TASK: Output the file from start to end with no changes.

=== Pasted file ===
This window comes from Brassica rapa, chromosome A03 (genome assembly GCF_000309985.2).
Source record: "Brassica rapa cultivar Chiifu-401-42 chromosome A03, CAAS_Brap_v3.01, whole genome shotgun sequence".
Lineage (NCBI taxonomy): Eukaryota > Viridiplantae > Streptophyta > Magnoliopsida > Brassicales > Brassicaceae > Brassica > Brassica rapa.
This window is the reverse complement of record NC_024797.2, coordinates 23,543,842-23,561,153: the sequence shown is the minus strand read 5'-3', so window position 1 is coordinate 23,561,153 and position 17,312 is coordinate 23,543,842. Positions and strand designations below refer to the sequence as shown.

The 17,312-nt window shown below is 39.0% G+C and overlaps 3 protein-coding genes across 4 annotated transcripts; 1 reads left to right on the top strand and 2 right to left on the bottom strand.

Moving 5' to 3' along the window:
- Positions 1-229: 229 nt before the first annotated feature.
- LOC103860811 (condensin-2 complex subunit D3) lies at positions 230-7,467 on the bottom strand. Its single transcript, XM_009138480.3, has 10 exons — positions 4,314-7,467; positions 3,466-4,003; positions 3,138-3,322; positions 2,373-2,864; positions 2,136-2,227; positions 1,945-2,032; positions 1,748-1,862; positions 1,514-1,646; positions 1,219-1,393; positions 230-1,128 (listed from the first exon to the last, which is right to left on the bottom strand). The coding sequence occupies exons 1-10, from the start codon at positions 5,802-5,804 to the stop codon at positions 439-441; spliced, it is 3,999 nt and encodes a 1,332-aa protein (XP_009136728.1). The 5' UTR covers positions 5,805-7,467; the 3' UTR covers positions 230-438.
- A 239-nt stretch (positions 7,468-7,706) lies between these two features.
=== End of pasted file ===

This window comes from Brassica rapa, chromosome A03 (genome assembly GCF_000309985.2).
Source record: "Brassica rapa cultivar Chiifu-401-42 chromosome A03, CAAS_Brap_v3.01, whole genome shotgun sequence".
Lineage (NCBI taxonomy): Eukaryota > Viridiplantae > Streptophyta > Magnoliopsida > Brassicales > Brassicaceae > Brassica > Brassica rapa.
This window is the reverse complement of record NC_024797.2, coordinates 23,543,842-23,561,153: the sequence shown is the minus strand read 5'-3', so window position 1 is coordinate 23,561,153 and position 17,312 is coordinate 23,543,842. Positions and strand designations below refer to the sequence as shown.

The 17,312-nt window shown below is 39.0% G+C and overlaps 3 protein-coding genes across 4 annotated transcripts; 1 reads left to right on the top strand and 2 right to left on the bottom strand.

Moving 5' to 3' along the window:
- Positions 1-229: 229 nt before the first annotated feature.
- LOC103860811 (condensin-2 complex subunit D3) lies at positions 230-7,467 on the bottom strand. Its single transcript, XM_009138480.3, has 10 exons — positions 4,314-7,467; positions 3,466-4,003; positions 3,138-3,322; positions 2,373-2,864; positions 2,136-2,227; positions 1,945-2,032; positions 1,748-1,862; positions 1,514-1,646; positions 1,219-1,393; positions 230-1,128 (listed from the first exon to the last, which is right to left on the bottom strand). The coding sequence occupies exons 1-10, from the start codon at positions 5,802-5,804 to the stop codon at positions 439-441; spliced, it is 3,999 nt and encodes a 1,332-aa protein (XP_009136728.1). The 5' UTR covers positions 5,805-7,467; the 3' UTR covers positions 230-438.
- A 239-nt stretch (positions 7,468-7,706) lies between these two features.